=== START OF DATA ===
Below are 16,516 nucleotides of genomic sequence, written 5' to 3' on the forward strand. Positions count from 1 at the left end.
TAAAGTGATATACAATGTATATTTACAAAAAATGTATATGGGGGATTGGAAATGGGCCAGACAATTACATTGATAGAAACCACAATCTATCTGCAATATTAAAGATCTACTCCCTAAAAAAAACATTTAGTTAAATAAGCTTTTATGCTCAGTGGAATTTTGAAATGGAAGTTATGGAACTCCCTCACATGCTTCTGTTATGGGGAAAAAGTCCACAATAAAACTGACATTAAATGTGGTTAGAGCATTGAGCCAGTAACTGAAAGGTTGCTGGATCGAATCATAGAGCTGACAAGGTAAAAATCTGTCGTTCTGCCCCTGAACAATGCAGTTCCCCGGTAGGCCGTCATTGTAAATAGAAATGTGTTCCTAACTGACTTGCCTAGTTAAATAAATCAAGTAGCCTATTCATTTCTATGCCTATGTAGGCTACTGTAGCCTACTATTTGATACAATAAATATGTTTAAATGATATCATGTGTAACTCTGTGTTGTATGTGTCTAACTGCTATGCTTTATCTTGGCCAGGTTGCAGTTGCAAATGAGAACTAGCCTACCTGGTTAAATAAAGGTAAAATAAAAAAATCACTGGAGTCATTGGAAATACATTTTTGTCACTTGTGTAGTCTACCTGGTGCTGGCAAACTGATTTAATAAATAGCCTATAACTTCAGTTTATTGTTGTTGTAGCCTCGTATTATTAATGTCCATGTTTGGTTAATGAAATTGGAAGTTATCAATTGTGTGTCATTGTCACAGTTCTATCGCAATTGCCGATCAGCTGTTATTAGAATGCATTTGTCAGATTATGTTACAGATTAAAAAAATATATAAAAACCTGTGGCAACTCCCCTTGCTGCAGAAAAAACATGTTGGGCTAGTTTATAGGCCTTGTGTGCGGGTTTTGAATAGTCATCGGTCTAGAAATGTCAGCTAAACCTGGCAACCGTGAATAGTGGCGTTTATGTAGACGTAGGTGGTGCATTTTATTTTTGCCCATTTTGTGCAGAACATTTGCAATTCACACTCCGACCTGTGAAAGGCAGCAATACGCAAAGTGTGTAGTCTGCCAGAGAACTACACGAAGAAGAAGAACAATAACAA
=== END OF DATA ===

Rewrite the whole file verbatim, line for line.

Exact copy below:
Below are 16,516 nucleotides of genomic sequence, written 5' to 3' on the forward strand. Positions count from 1 at the left end.
TAAAGTGATATACAATGTATATTTACAAAAAATGTATATGGGGGATTGGAAATGGGCCAGACAATTACATTGATAGAAACCACAATCTATCTGCAATATTAAAGATCTACTCCCTAAAAAAAACATTTAGTTAAATAAGCTTTTATGCTCAGTGGAATTTTGAAATGGAAGTTATGGAACTCCCTCACATGCTTCTGTTATGGGGAAAAAGTCCACAATAAAACTGACATTAAATGTGGTTAGAGCATTGAGCCAGTAACTGAAAGGTTGCTGGATCGAATCATAGAGCTGACAAGGTAAAAATCTGTCGTTCTGCCCCTGAACAATGCAGTTCCCCGGTAGGCCGTCATTGTAAATAGAAATGTGTTCCTAACTGACTTGCCTAGTTAAATAAATCAAGTAGCCTATTCATTTCTATGCCTATGTAGGCTACTGTAGCCTACTATTTGATACAATAAATATGTTTAAATGATATCATGTGTAACTCTGTGTTGTATGTGTCTAACTGCTATGCTTTATCTTGGCCAGGTTGCAGTTGCAAATGAGAACTAGCCTACCTGGTTAAATAAAGGTAAAATAAAAAAATCACTGGAGTCATTGGAAATACATTTTTGTCACTTGTGTAGTCTACCTGGTGCTGGCAAACTGATTTAATAAATAGCCTATAACTTCAGTTTATTGTTGTTGTAGCCTCGTATTATTAATGTCCATGTTTGGTTAATGAAATTGGAAGTTATCAATTGTGTGTCATTGTCACAGTTCTATCGCAATTGCCGATCAGCTGTTATTAGAATGCATTTGTCAGATTATGTTACAGATTAAAAAAATATATAAAAACCTGTGGCAACTCCCCTTGCTGCAGAAAAAACATGTTGGGCTAGTTTATAGGCCTTGTGTGCGGGTTTTGAATAGTCATCGGTCTAGAAATGTCAGCTAAACCTGGCAACCGTGAATAGTGGCGTTTATGTAGACGTAGGTGGTGCATTTTATTTTTGCCCATTTTGTGCAGAACATTTGCAATTCACACTCCGACCTGTGAAAGGCAGCAATACGCAAAGTGTGTAGTCTGCCAGAGAACTACACGAAGAAGAAGAACAATAACAA